It will alrady be apparent that I cannot accept the distinction offered by Yi-Fu Tuan, who argues that an environment is 'a given, a piece of relaity that is simply there', as opposed to the landscape, which is a product of human cognition, 'an achievement of the mature mind' (Tuan 1979: 90, 100). For that is merely to reproduce the dichotomy between nature and humanity. (Ingold 2006: 193)
Eh. The dichotomy set out by Tuan seems sensible. Being in a constant war with the mind/body dualism might be cool and desirable for a philosopher, but at some point you probably should put it aside (solve it for yourself in some measure) and move on to more interesting things.
But to think of environment in this sense is to regard it primarily in terms of function, of what it affords to creatures - whether human or non-human - with certain capabilities and projects of action. (Ingold 2006: 193)
This is so useful it needed to be underlined - there are many definitions of functionalism, but this one seems reasonable and brief enought to actually be useful.
...the environment is 'nature organised by an organism'.
The concept of landscape, by contrast, puts the emphasis on form, in just the same way that the concept of body emphasises the form rather than the function of a living creature. If the body is the form in which a creature is present as a being-in-the-world, then the world of its being-in presents itself in the form of the landscape. Like organism and environment, body and landscape are complementary terms: each implies the other, alternatively as figure and ground. (Ingold 2006: 193)
Ingold's conception of the body likens it to the anatomical body, rather than the anatomo-physiological body. In similar terms there are (in terms of perspectives or approaches) the social body, the psychological body (or body-image?) and probably also a semiotic body (the body in terms of it's sign-functions, it's significance or it's motions within the semiosphere).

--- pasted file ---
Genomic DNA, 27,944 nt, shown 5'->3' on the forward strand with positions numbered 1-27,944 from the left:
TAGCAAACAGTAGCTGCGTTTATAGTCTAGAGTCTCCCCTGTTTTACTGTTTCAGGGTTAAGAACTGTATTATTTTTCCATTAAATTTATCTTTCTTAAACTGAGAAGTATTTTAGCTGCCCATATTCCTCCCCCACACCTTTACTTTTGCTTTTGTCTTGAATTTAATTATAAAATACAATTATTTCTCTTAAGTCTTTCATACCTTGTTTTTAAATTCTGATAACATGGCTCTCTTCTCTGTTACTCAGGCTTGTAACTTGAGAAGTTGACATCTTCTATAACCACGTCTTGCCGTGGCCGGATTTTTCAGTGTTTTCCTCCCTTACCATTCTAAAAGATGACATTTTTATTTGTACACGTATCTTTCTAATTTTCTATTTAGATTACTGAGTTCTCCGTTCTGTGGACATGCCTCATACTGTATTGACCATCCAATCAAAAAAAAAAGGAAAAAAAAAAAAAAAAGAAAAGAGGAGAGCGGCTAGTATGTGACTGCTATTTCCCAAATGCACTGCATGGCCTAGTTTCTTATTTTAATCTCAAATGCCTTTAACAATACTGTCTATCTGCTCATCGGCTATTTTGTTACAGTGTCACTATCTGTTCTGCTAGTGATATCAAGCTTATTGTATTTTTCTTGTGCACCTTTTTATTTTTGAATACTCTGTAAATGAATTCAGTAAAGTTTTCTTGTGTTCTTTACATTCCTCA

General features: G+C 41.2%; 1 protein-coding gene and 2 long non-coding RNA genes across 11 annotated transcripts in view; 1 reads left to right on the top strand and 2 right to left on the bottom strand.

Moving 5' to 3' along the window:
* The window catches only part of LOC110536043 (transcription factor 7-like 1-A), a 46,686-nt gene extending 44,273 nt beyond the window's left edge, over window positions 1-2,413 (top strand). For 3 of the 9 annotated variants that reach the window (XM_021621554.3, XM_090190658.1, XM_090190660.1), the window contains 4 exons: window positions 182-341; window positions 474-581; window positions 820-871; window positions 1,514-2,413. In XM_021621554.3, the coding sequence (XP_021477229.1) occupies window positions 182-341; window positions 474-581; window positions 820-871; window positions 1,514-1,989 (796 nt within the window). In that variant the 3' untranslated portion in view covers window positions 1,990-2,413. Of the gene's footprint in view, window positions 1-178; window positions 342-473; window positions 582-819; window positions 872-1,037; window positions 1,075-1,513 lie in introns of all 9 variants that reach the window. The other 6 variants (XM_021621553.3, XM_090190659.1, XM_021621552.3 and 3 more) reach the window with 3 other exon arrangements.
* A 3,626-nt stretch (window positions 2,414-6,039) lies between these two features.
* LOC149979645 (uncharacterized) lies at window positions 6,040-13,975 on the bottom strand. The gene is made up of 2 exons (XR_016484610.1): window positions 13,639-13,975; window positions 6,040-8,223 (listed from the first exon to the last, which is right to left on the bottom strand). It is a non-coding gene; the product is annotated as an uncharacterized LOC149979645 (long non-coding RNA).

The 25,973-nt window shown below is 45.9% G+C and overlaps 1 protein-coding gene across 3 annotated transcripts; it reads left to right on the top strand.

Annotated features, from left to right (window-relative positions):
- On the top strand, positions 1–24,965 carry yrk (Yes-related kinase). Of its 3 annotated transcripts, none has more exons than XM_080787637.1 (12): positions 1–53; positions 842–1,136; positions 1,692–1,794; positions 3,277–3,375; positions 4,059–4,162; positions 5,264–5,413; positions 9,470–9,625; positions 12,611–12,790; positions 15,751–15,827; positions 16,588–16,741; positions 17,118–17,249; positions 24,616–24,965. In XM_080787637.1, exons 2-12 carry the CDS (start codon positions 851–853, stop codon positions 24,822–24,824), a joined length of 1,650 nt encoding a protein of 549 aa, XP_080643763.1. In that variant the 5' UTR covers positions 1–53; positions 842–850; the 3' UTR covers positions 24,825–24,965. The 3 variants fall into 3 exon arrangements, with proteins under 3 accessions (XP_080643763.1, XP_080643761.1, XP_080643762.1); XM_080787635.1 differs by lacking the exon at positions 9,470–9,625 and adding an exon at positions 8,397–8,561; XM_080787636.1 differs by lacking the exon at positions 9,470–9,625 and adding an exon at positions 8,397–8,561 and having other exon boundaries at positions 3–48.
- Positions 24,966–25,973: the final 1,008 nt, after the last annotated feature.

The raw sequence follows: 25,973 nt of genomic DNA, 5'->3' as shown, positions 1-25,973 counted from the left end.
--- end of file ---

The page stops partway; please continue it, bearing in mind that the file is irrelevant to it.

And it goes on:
Though the notion of embodiment has recently come much into fashion, there has been a tendency - following an ancient inclination in Western thought to prioritise form over process (Oyama 1985: 13) - to conceive of it as a movement of inscription, whereby some pre-existing pattern, template or programme, whether genetic or cultural, is 'realised' in a substantive medium. This is not what I have in mind, however. To the contrary, and adopting a helpful distinction from Paul Connerton (1989: 72-3), I regard embodiment as a movement of incorporation rather than inscription, not a transcribing of form onto material but a movement wherein forms themselves are generated (Ingold 1990: 215). (Ingold 2006: 193)
I'm beginning to get it: Ingold is a contrarian. But indeed he has a point: both Foucault (with his inscribed bodies) and Lotman (with his behavioral programmes) can be accused to some extent of preferring form over process.
Now in introducing the concept of temporality, I do not intend that it should stand as a third term, alongside the concepts of chronology and history. For in the sense in which I shall use the term here, temporality entails a perspective that contrasts radically with the one, outlined above, that sets up history and chronology in a relation of complementary opposition. The contrast is essentially equivalent to that drawn by Alfred Gell (1992: 149-55) between what he calls (following McTaggart) the A-series, in which time is immanent in the passing of events, and the B-series, in which events are strung out in time like beads on a thread. Whereas in the B-series, events are treated as isolated happenings, succeeding one another frame by frame, each event in the A-series is seen to encompass a pattern of retentension from the past and protentions for the future. Thus from the A-series point of view, temporality and historicity are not opposed but rather merge in the experience of those who, in their activities, carry forward the process social life. Taken together, these activities make up what I shall call the 'taskscape', and it is with the intrinsic temporality of the taskcape that I shall be principally concerned in this section. (Ingold 2006: 194)